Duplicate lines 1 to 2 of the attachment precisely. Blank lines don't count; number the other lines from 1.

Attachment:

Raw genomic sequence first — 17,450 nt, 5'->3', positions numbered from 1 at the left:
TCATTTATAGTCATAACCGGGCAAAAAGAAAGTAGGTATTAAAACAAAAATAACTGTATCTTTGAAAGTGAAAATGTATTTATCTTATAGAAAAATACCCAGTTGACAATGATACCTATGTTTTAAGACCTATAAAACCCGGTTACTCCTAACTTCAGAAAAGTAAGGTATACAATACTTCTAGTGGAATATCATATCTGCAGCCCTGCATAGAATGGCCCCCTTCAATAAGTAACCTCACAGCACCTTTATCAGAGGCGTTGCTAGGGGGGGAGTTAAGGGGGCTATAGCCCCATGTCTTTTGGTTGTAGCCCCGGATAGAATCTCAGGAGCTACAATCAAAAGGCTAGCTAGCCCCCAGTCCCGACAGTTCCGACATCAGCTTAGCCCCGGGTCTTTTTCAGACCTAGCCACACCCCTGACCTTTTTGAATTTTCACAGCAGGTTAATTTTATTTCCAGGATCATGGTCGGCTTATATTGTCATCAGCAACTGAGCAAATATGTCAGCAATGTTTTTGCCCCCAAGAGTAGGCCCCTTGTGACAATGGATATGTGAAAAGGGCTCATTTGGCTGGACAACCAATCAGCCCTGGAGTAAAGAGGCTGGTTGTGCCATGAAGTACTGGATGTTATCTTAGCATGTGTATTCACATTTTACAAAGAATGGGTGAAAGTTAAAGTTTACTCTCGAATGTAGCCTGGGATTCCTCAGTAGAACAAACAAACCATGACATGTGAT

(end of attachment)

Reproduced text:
Raw genomic sequence first — 17,450 nt, 5'->3', positions numbered from 1 at the left:
TCATTTATAGTCATAACCGGGCAAAAAGAAAGTAGGTATTAAAACAAAAATAACTGTATCTTTGAAAGTGAAAATGTATTTATCTTATAGAAAAATACCCAGTTGACAATGATACCTATGTTTTAAGACCTATAAAACCCGGTTACTCCTAACTTCAGAAAAGTAAGGTATACAATACTTCTAGTGGAATATCATATCTGCAGCCCTGCATAGAATGGCCCCCTTCAATAAGTAACCTCACAGCACCTTTATCAGAGGCGTTGCTAGGGGGGGAGTTAAGGGGGCTATAGCCCCATGTCTTTTGGTTGTAGCCCCGGATAGAATCTCAGGAGCTACAATCAAAAGGCTAGCTAGCCCCCAGTCCCGACAGTTCCGACATCAGCTTAGCCCCGGGTCTTTTTCAGACCTAGCCACACCCCTGACCTTTTTGAATTTTCACAGCAGGTTAATTTTATTTCCAGGATCATGGTCGGCTTATATTGTCATCAGCAACTGAGCAAATATGTCAGCAATGTTTTTGCCCCCAAGAGTAGGCCCCTTGTGACAATGGATATGTGAAAAGGGCTCATTTGGCTGGACAACCAATCAGCCCTGGAGTAAAGAGGCTGGTTGTGCCATGAAGTACTGGATGTTATCTTAGCATGTGTATTCACATTTTACAAAGAATGGGTGAAAGTTAAAGTTTACTCTCGAATGTAGCCTGGGATTCCTCAGTAGAACAAACAAACCATGACATGTGAT